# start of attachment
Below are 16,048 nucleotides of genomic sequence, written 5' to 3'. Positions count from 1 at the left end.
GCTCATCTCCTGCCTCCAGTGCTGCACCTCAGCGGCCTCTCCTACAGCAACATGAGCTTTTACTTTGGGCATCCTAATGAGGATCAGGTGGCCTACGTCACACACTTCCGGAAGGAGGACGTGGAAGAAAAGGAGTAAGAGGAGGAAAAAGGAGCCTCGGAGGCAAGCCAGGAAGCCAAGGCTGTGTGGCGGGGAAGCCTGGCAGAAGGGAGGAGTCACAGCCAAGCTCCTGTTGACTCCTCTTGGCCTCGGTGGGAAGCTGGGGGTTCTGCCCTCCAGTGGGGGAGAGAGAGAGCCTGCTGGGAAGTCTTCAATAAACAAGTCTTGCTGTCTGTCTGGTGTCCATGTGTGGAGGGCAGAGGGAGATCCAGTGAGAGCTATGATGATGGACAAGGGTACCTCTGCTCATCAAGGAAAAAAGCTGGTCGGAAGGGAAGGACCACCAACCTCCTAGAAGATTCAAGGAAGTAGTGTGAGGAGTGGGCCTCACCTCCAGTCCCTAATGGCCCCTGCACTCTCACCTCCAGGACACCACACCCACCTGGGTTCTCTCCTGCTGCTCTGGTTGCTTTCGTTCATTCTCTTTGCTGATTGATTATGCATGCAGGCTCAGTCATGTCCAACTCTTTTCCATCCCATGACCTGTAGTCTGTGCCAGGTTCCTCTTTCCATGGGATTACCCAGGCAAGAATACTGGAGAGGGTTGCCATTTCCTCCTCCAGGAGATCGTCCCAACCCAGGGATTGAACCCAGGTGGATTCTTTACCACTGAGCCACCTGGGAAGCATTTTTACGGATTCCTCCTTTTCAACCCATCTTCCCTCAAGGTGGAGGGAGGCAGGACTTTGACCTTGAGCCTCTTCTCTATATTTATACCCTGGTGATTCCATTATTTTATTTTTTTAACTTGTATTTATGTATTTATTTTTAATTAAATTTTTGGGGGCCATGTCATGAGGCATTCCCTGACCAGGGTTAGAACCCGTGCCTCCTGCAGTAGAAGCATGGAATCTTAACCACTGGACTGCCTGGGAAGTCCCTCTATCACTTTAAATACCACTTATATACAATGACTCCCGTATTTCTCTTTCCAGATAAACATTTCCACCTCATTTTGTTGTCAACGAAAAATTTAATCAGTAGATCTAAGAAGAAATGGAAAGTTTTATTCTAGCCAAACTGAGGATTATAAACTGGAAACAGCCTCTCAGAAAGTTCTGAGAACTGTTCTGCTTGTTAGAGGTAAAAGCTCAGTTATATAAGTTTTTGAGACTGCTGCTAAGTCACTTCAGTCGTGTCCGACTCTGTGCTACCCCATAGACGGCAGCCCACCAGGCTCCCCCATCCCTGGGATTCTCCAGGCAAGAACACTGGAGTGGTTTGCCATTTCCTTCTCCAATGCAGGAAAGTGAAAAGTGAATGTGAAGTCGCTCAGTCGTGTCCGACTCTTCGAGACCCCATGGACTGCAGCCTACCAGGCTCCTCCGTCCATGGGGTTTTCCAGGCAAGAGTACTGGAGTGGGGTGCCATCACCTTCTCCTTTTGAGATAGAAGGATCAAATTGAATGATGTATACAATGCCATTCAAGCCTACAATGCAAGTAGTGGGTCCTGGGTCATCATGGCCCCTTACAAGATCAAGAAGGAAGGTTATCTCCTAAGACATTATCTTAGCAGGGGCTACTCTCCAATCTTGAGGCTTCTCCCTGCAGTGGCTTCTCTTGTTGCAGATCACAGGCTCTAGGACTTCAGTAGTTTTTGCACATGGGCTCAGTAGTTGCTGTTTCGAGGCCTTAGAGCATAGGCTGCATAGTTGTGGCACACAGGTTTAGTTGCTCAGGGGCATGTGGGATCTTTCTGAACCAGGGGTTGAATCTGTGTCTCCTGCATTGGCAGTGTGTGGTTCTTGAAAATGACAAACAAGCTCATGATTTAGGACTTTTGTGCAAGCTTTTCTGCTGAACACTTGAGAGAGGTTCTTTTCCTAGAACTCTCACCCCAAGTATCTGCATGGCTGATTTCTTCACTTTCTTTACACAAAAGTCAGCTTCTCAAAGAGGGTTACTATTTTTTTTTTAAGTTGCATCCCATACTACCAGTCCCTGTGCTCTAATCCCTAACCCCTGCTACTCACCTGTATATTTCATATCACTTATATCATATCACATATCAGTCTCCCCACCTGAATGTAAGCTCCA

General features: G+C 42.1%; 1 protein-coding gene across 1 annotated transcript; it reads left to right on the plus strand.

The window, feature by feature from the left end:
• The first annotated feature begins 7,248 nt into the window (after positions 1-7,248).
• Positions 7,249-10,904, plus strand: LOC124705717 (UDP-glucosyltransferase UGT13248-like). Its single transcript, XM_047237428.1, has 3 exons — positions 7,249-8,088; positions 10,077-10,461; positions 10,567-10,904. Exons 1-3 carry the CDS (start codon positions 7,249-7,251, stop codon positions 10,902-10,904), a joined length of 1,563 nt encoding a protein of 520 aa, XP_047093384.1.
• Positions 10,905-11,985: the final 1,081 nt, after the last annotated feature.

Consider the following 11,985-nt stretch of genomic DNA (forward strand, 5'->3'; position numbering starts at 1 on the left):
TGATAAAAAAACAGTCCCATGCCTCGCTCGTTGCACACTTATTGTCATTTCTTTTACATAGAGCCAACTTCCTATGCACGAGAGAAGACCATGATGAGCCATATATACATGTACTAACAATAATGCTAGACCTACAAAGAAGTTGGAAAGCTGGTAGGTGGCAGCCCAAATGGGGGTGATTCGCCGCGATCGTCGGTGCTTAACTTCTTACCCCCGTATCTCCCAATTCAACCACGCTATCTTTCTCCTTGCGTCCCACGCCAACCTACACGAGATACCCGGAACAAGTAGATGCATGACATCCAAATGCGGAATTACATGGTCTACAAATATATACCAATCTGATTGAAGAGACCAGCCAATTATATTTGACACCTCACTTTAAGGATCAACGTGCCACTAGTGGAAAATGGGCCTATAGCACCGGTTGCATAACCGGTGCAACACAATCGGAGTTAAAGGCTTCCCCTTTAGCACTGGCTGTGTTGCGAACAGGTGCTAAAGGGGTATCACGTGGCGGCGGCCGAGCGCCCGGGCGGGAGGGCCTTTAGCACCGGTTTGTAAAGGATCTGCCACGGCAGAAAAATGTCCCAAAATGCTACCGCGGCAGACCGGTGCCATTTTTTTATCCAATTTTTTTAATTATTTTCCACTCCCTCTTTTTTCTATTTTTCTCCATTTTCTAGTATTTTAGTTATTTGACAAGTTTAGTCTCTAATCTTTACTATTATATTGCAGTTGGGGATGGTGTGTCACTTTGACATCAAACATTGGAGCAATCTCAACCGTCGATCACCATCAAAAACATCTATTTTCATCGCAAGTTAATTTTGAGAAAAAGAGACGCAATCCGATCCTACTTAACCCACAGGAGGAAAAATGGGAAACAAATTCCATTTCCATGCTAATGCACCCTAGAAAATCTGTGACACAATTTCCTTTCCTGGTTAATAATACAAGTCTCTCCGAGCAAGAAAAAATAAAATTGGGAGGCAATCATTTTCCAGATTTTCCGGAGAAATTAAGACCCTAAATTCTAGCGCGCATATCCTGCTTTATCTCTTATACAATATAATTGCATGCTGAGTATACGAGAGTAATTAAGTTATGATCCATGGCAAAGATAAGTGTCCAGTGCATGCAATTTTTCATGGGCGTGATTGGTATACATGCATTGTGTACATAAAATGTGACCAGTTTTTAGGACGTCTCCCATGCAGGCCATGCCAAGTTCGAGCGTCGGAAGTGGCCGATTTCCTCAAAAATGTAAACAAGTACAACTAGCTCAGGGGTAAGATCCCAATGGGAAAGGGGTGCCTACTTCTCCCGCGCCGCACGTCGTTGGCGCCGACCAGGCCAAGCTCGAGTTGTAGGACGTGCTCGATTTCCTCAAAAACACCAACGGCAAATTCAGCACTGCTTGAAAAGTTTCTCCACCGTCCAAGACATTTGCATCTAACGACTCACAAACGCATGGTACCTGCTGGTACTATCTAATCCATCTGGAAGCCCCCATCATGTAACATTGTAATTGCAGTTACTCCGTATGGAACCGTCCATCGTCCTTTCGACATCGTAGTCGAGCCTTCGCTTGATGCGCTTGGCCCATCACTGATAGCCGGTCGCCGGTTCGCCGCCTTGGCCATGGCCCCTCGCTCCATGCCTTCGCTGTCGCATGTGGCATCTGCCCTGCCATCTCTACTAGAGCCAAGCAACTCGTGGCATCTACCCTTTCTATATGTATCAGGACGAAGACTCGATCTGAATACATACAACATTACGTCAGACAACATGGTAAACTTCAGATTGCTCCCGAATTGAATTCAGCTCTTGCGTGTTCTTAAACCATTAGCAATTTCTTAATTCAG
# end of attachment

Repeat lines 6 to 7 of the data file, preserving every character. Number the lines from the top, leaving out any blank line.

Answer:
• Positions 7,249-10,904, plus strand: LOC124705717 (UDP-glucosyltransferase UGT13248-like). Its single transcript, XM_047237428.1, has 3 exons — positions 7,249-8,088; positions 10,077-10,461; positions 10,567-10,904. Exons 1-3 carry the CDS (start codon positions 7,249-7,251, stop codon positions 10,902-10,904), a joined length of 1,563 nt encoding a protein of 520 aa, XP_047093384.1.
• Positions 10,905-11,985: the final 1,081 nt, after the last annotated feature.